Look, it’s no secret that we at MUD\WTR aren’t fans of coffee. Our whole raison d’être is to help people break their toxic relationships with that gnarly stuff.
It’s also no secret that we’re friendly to microdosing. (Just in case anyone reading this is unfamiliar, that’s the act of taking small, sub-perceptual doses of psychedelics.)
So, we got to wondering: What happens when people combine a microdosing practice with coffee use? Is it just us, or does this sound like the most catastrophic combination this side of red ant ice cream or accordion-driven death metal?
For answers, we reached out to Brittany Lillegard, the director of education and content at Microdosing Institute. She gave us a well-informed, unbiased take on the burning question:
Should I Drink Coffee While Microdosing?
As it turns out, this is one of the most common questions that Microdosing Institute gets. According to Lillegard, while results will vary from one person to the next, combining coffee with microdosing is not harmful for most people. However, the institute frequently recommends that before taking up a microdosing practice, its coaching clients minimize their coffee use or consider weaning themselves off the stuff altogether. That’s especially advisable for those with adrenal fatigue, chronic stress or, above all else, high anxiety.
“Psychedelics in general—and this is true even in microdoses—are considered nonspecific amplifiers, meaning that whatever is going on in your internal or external environment has the potential to be amplified and made stronger,” Lillegard says. “We know, as well, that coffee can exacerbate anxiety.”
Put these factors together, and voila! It’s a field trip to Suck City.
The same goes for people with worn-out adrenal glands. “When people consume coffee and have adrenal fatigue, they tend to experience the effects of coffee stronger and have a bigger crash after it wears off,” Lillegard offers. “These highs and lows have the potential to be felt even more when microdosing, due to the ‘amplifying’ nature of the practice.”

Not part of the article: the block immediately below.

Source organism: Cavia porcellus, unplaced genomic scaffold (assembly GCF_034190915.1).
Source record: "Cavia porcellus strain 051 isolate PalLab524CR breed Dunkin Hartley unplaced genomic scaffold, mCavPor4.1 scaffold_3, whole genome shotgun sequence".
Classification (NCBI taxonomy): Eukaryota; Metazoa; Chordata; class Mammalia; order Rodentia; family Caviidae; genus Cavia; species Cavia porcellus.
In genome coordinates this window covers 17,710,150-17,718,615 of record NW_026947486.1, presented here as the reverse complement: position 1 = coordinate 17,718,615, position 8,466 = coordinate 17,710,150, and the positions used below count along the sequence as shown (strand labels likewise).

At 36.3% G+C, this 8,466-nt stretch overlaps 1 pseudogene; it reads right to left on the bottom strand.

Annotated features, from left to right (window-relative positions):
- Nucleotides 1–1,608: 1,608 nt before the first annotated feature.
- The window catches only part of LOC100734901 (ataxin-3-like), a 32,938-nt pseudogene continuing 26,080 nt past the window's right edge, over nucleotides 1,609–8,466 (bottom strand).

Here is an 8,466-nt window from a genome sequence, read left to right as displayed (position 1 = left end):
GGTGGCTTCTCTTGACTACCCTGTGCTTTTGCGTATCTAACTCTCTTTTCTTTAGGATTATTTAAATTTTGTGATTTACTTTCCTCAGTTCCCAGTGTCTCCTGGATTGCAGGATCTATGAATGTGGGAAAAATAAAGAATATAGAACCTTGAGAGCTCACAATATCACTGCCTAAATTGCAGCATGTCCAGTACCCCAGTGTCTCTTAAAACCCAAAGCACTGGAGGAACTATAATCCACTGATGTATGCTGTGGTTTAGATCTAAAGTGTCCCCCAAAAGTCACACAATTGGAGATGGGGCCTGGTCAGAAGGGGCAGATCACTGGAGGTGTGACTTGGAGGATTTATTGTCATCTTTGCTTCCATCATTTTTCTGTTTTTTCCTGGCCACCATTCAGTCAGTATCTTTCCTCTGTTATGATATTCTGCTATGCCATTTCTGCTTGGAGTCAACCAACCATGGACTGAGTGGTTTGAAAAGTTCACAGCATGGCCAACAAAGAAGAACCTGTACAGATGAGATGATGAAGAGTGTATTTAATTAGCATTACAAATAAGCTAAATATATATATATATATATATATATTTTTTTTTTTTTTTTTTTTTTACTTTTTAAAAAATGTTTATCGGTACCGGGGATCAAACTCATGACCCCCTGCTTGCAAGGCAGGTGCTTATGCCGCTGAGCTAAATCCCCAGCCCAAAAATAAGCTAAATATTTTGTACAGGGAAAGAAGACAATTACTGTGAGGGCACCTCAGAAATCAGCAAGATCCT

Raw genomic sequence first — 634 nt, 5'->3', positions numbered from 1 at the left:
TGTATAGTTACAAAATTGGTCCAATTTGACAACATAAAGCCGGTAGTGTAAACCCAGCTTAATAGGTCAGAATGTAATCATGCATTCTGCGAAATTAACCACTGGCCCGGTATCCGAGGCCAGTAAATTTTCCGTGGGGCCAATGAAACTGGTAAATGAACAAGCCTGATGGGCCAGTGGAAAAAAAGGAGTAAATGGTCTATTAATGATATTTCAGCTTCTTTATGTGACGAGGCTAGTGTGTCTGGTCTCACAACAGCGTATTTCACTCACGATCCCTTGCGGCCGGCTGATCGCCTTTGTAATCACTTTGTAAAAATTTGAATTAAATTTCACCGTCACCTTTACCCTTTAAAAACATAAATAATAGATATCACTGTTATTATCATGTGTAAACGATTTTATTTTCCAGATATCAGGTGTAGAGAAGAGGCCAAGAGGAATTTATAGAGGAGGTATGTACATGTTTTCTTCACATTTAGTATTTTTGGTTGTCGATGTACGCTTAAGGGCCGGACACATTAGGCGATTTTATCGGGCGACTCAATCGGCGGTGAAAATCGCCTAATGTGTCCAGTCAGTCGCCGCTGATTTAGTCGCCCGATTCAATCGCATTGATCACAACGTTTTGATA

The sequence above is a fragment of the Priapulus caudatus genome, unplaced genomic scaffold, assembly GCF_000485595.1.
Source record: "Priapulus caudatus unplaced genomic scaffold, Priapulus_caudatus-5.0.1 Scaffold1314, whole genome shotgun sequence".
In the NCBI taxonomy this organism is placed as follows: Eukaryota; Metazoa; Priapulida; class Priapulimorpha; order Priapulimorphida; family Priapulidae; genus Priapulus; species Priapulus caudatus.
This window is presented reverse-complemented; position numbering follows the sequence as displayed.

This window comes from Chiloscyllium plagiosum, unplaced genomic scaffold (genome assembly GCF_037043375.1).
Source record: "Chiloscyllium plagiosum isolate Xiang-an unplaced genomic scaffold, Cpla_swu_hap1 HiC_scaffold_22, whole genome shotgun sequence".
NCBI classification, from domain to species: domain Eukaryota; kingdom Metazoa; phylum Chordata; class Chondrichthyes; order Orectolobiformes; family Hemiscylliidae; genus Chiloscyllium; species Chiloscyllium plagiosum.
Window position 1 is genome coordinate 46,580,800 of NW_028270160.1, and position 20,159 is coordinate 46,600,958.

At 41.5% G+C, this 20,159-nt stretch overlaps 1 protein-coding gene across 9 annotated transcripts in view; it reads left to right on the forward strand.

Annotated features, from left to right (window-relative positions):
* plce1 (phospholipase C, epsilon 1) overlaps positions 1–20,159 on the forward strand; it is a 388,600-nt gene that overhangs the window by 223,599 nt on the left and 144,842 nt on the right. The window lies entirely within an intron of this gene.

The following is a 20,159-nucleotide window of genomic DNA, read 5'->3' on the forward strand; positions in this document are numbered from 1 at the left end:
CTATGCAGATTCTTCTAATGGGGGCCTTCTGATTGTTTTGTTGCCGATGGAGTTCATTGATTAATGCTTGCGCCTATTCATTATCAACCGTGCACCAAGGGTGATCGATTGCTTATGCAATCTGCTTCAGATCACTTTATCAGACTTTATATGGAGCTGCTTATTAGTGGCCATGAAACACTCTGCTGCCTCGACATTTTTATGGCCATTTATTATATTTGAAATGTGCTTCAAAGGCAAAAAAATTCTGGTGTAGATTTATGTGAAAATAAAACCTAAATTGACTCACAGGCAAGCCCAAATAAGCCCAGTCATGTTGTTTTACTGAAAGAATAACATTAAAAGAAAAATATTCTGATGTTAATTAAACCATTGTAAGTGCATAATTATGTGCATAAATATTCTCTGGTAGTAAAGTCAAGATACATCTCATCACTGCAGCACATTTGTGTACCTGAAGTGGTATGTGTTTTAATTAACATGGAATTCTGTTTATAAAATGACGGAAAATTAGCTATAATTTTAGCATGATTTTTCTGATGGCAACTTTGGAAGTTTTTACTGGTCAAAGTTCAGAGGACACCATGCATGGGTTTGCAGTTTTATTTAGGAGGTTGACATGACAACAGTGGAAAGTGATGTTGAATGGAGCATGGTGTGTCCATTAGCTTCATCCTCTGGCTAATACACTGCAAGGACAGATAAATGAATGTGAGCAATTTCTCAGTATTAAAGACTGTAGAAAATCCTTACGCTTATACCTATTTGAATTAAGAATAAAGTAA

She feels this isn’t always a bad thing, though. “Microdosing when you have adrenal fatigue may help someone more clearly recognize their stress triggers that keep them in a constant state of fatigue, including becoming more aware that in their current state, coffee actually causes more long-term stress despite providing a short-term energy boost,” she says.
Backing Away Slowly
If you fall into one of the categories mentioned above, or if you’re thinking about reducing your coffee intake for other reasons, it’s best not to do so while you’re microdosing. Instead, because the symptoms of caffeine withdrawal can be so uncomfortable, and because microdosing can magnify those feelings, Lillegard advises that you start minimizing your coffee consumption about six to eight weeks before taking up a microdosing regimen. She also recommends tapering off gradually rather than stopping abruptly.
“People can get very cranky, uncomfortable and unfocused if they are in the process of weaning off of coffee, especially if they do it cold turkey,” she cautions. This is especially true for adrenal fatigue sufferers, as the stress of caffeine withdrawal can exacerbate the effects of that condition.
So, what if you’re already microdosing, and you notice that coffee tends to mute or dampen the subtle effects that you get from this practice? According to Lillegard, the solution may not necessarily be to give up caffeine. Rather, she recommends finding a lower-caffeine alternative “where you can still get a little bit of that caffeine benefit without the overextended impact that caffeine can have on us.”
That, of course, is where MUD\WTR comes in. We don’t like to brag (that’s a lie), but mud is a lower-caffeine coffee alternative par excellence, and our coffee detox program is designed to help you back away slowly from your coffeemaker with a minimum of withdrawal symptoms.
Microdosing as a Coffee Substitute
One last thing: If you’re drinking coffee for improved focus, you might be able to get the same benefits from microdosing, but without the crash. According to Lillegard, there’s an extra perk to this: Microdosing also can help rewire your brain in such a way as to improve your focus in the long term, as opposed to just the short period of time when the substance is in your body.
Stir that together with the performance benefits of MUD\WTR (and perhaps the invigorating properties of cold water immersion), and you might have the perfect coffee substitute.
Damon Orion is a writer, musician, artist, and teacher based in Santa Cruz, CA. He has written for Revolver, Guitar World, Spirituality & Health, Classic Rock, High Times and other publications. Read more of his work at damonorion.com.
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